On an isolated island, accessible only by boat from Sittwe on the Myanmar mainland live thousands of Myanmar citizens living in abject poverty and denied the right to vote in the upcoming general elections.
The reason: Their Muslim religion. In Sin Tat Mon Village, about 7,000 Rohingyas, known as Bengalis by the Myanmar government, live alongside a small refugee camp that houses more than 2,000 Kaman, Myanmar citizens who due to their faith were victims of deadly violence in 2012 and have yet to recover their former lives.
Kaman people are officially recognised by the Myanmar government as one of the seven ethnic groups in the country and hold strong historic and cultural connections to these lands. Their ancestry stretches back several centuries and they are widely considered indigenous.
They hold national identity cards, what should be a powerful symbol of citizenship in the country, yet they claim their rights have been slowly eroded in the aftermath of deadly riots in 2012.
A group of 4,000 people from the town of Kyauk Phyu fled in terror from the violence then, undertaking a two day boat journey to Sittwe, where they were refused access to port. They then settled on the island, living among the Rohingyas before a internally-displaced persons (IDP) camp was established months later.
Today, the camp, with the support of the state government and international NGOs, has vastly improved from its founding days. Wooden structures have replaced tents, women have areas for breastfeeding and chickens for eggs and food run freely through the muddy laneways.
But this is far from home for the proud Kaman people, who cry out desperately for healthcare and a political voice to stand up for their community. Kyaw Hia is a community leader who once ran as an election candidate for the ruling Union Solidarity and Development Party (USDP). Now he is in a fight with them to restore voting rights for the Kaman.
“In previous elections we could vote, since 1974 and even in 1990 and 2010,” he said. “Other camps have voter lists but here there is none so we sent a letter to the president but we are still waiting to hear back.”
In the meantime, the Kaman have no freedom of movement and are restricted to the displacement camps, as the Rohingyas are to their village.
Kyaw Hia said the community has “no hope” of any outcome soon. “We are expecting that after the election there will be a new government, so we are waiting to see.”
His sister, 49-year-old Ohn Mar Saw lost her husband in 2014 to illness and she has been left with her two children in the camp. Her eldest lives in Singapore, working in the shipping industry but she will not allow him to return to Rakhine.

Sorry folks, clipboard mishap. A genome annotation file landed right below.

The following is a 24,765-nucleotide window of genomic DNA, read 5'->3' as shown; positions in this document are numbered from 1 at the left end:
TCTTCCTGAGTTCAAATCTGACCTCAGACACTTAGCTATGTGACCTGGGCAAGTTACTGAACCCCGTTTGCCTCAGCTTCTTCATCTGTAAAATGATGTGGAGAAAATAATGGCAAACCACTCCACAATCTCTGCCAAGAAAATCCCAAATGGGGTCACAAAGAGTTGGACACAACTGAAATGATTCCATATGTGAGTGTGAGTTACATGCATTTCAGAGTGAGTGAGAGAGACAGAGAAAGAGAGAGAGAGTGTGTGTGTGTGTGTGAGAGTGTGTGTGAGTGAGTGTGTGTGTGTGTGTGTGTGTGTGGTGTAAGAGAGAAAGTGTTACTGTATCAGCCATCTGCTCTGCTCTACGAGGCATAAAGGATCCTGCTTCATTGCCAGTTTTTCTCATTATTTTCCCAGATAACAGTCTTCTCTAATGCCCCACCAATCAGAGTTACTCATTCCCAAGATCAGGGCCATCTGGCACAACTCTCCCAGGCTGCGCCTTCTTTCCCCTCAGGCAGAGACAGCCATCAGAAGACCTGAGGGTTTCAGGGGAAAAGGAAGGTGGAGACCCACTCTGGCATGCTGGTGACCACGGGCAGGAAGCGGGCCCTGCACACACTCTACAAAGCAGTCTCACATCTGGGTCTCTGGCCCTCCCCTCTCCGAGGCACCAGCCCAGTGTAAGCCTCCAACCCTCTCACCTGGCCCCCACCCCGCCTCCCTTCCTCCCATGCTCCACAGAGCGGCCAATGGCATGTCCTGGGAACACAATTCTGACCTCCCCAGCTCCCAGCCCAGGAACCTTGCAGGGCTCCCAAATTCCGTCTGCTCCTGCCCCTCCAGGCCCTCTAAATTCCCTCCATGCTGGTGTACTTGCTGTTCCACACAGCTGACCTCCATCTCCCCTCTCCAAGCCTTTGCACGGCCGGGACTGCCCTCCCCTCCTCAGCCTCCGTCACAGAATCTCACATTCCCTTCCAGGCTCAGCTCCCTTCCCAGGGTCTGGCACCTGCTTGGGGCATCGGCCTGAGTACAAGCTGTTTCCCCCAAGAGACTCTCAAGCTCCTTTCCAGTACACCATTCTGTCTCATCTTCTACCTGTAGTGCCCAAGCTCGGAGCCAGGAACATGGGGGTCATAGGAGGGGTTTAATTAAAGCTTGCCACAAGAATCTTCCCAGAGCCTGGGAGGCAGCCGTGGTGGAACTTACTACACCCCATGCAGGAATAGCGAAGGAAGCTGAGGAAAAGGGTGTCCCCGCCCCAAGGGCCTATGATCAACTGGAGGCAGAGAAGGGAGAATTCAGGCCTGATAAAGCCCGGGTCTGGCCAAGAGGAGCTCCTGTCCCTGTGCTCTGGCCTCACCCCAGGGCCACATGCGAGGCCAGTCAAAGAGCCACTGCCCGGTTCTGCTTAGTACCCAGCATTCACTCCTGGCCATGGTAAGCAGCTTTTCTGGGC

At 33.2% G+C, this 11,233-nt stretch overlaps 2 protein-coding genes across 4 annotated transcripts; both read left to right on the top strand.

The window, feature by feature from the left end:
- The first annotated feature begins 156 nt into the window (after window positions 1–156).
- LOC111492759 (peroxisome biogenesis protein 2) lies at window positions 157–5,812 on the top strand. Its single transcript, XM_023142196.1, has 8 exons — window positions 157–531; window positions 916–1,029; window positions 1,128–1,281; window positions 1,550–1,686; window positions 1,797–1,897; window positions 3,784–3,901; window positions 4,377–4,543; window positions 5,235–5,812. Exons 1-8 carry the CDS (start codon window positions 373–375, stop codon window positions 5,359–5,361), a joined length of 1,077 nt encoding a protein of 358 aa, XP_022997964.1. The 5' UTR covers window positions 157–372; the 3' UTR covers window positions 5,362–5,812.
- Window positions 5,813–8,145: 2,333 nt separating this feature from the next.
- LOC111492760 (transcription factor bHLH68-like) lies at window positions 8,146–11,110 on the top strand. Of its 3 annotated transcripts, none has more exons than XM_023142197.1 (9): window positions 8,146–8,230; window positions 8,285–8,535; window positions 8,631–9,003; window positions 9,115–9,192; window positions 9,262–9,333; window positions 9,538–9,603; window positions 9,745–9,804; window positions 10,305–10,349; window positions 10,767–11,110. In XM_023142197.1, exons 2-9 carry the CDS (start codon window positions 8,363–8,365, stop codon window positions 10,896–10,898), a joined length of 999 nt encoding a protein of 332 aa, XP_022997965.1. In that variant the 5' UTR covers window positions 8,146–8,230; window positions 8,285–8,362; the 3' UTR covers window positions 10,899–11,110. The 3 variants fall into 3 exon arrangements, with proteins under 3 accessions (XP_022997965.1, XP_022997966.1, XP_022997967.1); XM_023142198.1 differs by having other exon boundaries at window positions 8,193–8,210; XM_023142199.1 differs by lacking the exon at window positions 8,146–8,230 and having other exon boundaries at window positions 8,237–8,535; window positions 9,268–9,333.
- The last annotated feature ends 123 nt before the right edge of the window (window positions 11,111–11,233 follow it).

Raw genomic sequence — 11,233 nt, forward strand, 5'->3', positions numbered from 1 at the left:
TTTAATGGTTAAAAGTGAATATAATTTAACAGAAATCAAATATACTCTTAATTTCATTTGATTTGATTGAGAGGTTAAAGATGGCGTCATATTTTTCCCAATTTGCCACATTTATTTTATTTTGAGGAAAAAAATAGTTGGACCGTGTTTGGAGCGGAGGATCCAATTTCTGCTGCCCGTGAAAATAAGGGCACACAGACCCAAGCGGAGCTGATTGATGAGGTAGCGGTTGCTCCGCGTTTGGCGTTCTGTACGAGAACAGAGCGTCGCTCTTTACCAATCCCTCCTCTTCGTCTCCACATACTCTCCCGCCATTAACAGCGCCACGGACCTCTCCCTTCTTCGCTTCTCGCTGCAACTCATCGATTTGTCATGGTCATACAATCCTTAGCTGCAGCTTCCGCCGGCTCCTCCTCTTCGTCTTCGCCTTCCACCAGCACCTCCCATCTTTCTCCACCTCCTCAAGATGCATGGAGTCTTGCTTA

“I have told him not to come back,” she said. “At any time there could be riots. But we stay in touch using Viber.”
“We are people of this country, I have a national identity card but I cannot go to Sittwe if I want,” she said. “Children here need school and university. And people are dying here.”
Health is a major concern for many residents, including Ohn Mar Saw, who works as an interpreter for Medecins Sans Frontieres when they visit the camp each week. She also helps with advocacy programmes to help maintain hygiene around the camp, which has limited drainage and sanitation.
Ever present around the population are police officers who oversee everyone entering and leaving the area and maintain strict order. They witness all interviews and record what is said to visiting media.
Around them, children play in the steady rain, many suffering from malnutrition and visible skin ailments. Men sit and tie fishing nets as the tide sweeps out; they will need to pay police to attempt a catch each day.
Along the shoreline, empty shells of two-storied buildings are unused, there is no-one to staff a clinic or a school should it be completed.
A makeshift mosque is a place of pride for many here; back in the home towns of Muslim communities, mosques have been destroyed and decommissioned to be used as housing for soldiers and police.
Returning back there is a distant prospect with a lack of security and fear of future reprisal major considerations for the Kaman even if the government was to lift travel restrictions.
“We are suffering because of this,” said a resigned Kyaw Hia. “It is the fate of our people.”